Ships can be tight quarters, and there is no room for people who have violent or aggressive temperaments. In some cases, a crew member may become the victim of an altercation and become seriously injured. In cases where the aggressor was found to have a nature prone to violence, the employer may be responsible for the injuries a seaman suffers under the Jones Act.
If you were hurt in an assault by another crew member while serving as a seaman aboard a vessel, the vessel owner may be liable for compensating you for your injuries. A skilled Washington, California, Alaska, and Oregon maritime assault injury lawyer from Anderson Carey Williams & Neidzwski can represent you and seek the damages you deserve. Call us today at 1 (800) 262-8529 to schedule a consultation.
We represent clients in courts throughout the Pacific Northwest, including in Oregon, California, Washington, and Alaska.
The Merchant Marine Act of 1920, also called the "Jones Act," gives seamen the right to sue employers if they are injured at sea due to negligence.
It is the owner of the vessel's responsibility to ensure the boat is "seaworthy" — that it is fit for the purpose for which it is intended. That not only means that it is physically well-made and equipped, but also that the crew is both sufficient in number and qualified to be on the ship.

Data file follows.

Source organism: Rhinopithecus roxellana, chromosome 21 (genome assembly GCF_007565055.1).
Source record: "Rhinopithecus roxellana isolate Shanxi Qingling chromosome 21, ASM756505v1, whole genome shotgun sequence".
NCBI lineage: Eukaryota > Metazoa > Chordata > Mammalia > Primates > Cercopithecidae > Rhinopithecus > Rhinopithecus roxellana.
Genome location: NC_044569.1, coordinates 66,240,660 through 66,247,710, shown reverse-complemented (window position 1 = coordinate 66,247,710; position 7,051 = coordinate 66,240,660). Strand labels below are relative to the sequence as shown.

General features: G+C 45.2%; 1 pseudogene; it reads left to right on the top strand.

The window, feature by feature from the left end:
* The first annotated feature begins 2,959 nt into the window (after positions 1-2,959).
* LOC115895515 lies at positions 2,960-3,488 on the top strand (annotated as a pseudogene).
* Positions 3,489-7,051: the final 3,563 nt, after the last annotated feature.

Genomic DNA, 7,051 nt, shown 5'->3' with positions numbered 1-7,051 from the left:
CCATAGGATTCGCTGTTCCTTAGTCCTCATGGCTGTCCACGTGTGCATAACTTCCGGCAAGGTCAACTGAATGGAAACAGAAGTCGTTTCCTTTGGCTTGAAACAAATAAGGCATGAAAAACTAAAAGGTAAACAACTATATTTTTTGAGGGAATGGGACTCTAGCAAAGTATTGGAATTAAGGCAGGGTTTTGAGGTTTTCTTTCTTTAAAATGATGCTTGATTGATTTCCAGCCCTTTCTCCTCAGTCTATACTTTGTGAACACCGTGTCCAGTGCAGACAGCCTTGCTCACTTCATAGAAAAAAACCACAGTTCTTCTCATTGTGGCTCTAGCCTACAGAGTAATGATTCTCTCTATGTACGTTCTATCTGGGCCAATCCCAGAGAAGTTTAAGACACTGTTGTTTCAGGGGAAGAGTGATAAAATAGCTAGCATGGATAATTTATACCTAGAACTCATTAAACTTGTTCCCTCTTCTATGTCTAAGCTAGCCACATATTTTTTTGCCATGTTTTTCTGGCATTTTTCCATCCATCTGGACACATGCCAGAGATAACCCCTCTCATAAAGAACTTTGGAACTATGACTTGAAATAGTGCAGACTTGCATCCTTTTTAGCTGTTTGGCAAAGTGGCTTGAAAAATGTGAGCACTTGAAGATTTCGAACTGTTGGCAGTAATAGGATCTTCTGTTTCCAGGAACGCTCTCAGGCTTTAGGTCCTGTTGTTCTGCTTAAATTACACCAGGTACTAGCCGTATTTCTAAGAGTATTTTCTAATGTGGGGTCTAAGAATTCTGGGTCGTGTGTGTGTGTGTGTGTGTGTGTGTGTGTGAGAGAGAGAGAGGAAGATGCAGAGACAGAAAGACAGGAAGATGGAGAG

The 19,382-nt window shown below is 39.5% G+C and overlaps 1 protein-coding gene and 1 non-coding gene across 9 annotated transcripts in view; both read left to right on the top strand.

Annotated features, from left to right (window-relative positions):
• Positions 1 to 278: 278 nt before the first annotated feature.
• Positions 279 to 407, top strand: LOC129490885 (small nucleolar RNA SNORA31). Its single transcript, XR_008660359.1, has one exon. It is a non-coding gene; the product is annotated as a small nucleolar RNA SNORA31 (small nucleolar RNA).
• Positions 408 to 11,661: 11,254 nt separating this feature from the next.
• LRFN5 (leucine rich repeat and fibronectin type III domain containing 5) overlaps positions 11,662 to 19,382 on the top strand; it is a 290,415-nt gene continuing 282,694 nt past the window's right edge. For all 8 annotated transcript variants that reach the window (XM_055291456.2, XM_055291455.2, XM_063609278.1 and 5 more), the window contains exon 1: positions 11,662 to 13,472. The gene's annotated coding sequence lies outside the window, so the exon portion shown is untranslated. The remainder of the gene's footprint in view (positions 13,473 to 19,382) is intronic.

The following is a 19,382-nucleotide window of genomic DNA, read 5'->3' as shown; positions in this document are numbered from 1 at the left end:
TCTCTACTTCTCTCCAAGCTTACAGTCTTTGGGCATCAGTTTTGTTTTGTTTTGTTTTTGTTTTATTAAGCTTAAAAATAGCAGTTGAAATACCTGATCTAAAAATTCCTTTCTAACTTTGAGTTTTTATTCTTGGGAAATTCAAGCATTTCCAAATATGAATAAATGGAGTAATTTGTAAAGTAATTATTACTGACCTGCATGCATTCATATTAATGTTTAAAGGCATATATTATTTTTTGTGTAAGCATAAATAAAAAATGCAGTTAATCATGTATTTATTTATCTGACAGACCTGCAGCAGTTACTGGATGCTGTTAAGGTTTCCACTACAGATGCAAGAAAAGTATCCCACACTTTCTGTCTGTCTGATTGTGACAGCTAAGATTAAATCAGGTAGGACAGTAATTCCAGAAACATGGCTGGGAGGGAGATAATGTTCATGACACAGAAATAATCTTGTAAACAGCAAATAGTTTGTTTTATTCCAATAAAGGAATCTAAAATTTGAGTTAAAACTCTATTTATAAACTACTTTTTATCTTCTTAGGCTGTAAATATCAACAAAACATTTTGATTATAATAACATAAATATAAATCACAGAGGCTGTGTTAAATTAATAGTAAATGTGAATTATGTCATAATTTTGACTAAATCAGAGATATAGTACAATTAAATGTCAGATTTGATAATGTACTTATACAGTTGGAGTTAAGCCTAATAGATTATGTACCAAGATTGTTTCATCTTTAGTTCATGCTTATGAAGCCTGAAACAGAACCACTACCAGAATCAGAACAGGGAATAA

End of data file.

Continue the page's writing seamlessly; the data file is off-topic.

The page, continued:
In the case Boudoin v. Lykes Brothers Steamship Co., Inc., the U.S. Supreme Court ruled that crew members may be unqualified if they meet characteristics that make them dangerous. These characteristics include:
Having such a person on board, who is deemed "defective," may make the ship unseaworthy. When a crew member is hurt due to a condition that makes the vessel unseaworthy, the vessel owner is liable to that person for damages. If defective condition happens to be that a crew member is violent and/or drunk and is prone to such a state, the vessel owner may be deemed liable to the victim for an assault perpetrated by that crew member.
It is not always necessary to prove previous instances of violence by the assaulting crew member. In Pashby v. Universal Dredging Corp., the Ninth Circuit Court of Appeals, which includes all states on the Pacific Coast, found that a person could be defective if he or she used a dangerous weapon in an assault.
The extent of a person's injuries usually depends on how violent the assault was. After an assault, the victim may have:
It's important to remember that it does not matter how badly the assaulting crew member intended to hurt you, only how badly he or she actually hurt you due to their actions.
For instance, if he or she pushes you and you fall off a causeway, into the water or hit your neck on a metal pipe, you may suffer far worse injuries than a mere push would normally cause. The vessel owner would still liable for the full extent of your damages.
If you are a crew member who was the victim of an assault by another crew member, an experienced maritime injury lawyer can help you recover from the owner of the vessel you worked aboard when the assault occurred. At Anderson Carey Williams & Neidzwski, we are proud to represent clients hurt in assaults in the Bering Sea, the Gulf of Alaska and across the North Pacific Ocean. Call us today at 1 (800) 262-8529 to set a free consultation.
This article was last updated on Monday, July 30, 2018.